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for the last 24 hours. why was i so deeply moved by it? because, while the movie is beautiful, i think-- when i watch a wes anderson movie, the emotional moments -- the moments of crisis for the characters, not a lot goes on. the camera just haipgz o hangs e person, and then i start crying. >> and then you start crying. >> stephen: and then i start crying. >> i felt very moved by it, too. i was very knocked out by it, too. it's mysterious. he's a genius. he knows how to mick a movie that works, that does something to you mysteriously. although, he's devoted his life to craft and to passion and to making these-- telling these stories. so, you know, it's beyond me and my understanding, but i feel the same way that it's very effective. this movie is about-- isn't this what it's about? it's about-- rau ( laughter ) it's about the telling of a story by a wonderful
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storyteller, remembering a great soul who is the embodiment of love, and you leave the theater filled with a kind of unusual ecstasy and enlightenment. so-called. isn't that true? >> stephen: i didn't follow a lot of that. ( laughter ) ( applause ) i thought it was-- i thought it was funny. >> it's hilarious. >> stephen: i thought it was funny. >> it's hilarious. >> stephen: it really is. the whole movie is-- and you can say this about a lot of his movies -- it's a confection. the hotel looks like a "cake boss" cake. >> i don't know "cake boss." >> stephen: you don't know "cake boss?" who knows "cake boss?" ( cheers and applause ) welcome to the united states of not manhattan, jeff. >> i'm sorry. >> stephen: "cake boss" is a show-- it's the greatest show on television, next to mine, really. we have very similar values.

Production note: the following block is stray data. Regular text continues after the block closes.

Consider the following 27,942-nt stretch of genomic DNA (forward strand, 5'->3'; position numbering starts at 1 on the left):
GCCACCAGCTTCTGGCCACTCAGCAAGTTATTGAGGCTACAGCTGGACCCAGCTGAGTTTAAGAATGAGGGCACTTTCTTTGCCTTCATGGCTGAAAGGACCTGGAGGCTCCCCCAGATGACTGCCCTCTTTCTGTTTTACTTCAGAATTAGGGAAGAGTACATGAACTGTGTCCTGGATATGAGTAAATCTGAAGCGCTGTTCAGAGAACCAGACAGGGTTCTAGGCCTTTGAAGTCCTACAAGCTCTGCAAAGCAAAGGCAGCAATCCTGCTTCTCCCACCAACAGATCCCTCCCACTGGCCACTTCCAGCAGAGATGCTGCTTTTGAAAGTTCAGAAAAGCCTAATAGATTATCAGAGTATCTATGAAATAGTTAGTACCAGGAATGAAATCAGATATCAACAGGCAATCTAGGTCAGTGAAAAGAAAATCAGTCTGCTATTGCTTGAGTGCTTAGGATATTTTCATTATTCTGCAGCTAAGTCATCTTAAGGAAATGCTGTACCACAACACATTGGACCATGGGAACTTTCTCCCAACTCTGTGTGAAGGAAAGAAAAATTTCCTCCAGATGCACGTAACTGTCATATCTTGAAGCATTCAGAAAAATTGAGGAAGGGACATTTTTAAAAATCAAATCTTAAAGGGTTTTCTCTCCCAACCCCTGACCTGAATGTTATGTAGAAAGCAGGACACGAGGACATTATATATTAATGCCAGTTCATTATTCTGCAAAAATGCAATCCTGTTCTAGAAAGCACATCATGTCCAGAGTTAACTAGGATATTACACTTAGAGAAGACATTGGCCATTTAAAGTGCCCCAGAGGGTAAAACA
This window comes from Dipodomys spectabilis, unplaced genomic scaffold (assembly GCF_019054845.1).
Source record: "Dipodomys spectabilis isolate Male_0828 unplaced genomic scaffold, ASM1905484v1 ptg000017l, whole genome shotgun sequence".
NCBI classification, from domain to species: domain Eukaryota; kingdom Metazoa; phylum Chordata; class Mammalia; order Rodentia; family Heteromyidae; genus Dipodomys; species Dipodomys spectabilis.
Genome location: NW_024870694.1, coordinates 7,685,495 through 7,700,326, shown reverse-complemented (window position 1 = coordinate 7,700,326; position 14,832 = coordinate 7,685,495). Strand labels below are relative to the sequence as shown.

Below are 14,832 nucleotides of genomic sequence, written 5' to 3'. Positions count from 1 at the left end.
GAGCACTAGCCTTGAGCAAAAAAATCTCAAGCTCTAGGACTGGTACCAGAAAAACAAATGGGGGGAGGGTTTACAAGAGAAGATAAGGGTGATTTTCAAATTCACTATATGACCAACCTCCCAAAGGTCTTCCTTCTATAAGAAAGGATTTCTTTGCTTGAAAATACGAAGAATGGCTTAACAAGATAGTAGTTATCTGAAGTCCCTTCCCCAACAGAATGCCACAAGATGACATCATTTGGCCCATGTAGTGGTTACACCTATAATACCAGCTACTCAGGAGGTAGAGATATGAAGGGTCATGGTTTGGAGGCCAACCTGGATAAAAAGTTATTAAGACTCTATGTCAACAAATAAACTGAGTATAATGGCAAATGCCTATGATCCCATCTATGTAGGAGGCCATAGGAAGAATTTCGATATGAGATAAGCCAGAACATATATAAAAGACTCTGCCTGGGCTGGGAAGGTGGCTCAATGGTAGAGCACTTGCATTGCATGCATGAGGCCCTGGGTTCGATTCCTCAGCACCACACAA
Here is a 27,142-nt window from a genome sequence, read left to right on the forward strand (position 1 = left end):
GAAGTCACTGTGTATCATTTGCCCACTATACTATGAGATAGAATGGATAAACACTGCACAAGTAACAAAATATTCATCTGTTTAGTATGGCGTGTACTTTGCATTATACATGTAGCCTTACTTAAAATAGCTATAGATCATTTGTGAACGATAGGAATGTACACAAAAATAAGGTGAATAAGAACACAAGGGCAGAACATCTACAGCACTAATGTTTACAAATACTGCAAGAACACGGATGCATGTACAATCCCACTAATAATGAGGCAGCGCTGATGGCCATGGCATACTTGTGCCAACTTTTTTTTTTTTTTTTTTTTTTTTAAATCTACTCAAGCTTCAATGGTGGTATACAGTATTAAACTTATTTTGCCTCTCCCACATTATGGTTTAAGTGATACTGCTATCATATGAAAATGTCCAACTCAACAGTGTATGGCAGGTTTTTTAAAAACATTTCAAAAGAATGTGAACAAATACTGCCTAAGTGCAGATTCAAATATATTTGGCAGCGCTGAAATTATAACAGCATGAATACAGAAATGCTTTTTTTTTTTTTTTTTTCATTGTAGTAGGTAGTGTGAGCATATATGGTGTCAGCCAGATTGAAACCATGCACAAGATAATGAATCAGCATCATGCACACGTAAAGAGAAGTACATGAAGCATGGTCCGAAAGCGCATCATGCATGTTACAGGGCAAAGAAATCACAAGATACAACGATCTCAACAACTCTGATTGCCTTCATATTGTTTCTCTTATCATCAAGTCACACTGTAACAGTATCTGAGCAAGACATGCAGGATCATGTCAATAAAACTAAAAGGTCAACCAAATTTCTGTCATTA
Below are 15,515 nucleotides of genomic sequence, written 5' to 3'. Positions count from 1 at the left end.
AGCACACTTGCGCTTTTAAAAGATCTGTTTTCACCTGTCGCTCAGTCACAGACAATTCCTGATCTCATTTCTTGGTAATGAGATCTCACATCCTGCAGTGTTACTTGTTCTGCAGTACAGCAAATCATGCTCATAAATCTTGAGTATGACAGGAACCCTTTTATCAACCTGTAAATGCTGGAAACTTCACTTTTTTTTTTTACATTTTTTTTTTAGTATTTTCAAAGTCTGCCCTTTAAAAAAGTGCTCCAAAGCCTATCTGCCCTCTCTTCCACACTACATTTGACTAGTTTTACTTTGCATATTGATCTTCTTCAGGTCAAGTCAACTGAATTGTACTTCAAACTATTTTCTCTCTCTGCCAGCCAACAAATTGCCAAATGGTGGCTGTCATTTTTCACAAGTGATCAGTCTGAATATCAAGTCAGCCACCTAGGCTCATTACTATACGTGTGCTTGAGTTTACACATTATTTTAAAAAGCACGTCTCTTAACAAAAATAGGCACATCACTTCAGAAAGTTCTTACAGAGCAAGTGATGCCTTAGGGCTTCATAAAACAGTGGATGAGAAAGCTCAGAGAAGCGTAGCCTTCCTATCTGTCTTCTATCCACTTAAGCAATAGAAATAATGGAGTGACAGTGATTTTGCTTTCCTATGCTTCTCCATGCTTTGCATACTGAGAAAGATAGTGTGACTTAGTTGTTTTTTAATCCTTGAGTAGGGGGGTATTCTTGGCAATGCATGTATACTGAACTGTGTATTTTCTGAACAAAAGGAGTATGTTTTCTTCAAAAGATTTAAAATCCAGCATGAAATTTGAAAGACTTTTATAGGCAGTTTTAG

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it's like this, you know, sort of-- this confection of a hotel, almost like it's made out of frosting in some ways. it would make a great cake for a gay wedding, is what it would do. >> it certainly would. >> stephen: the story itself is something of a confection, but when you cut into it, there's meat there. it's eye meat cake. >> it's a meat cake. well put, well put. true enough. >> stephen: yeah, he's-- it's an art installation to see his things and to work on these movies it's beautifully designed. >> stephen: how do you get invited? how do you get invited to do it? does an ancient indian man show up on a huffy bicycle wearing a very tiny suit and hand you a calligraphyed invitation, that sees, "please tip this man, he thinks he is a child. do not destroy his illusions." >> you just made that up. where did you get that from? yes-- that's fantastic.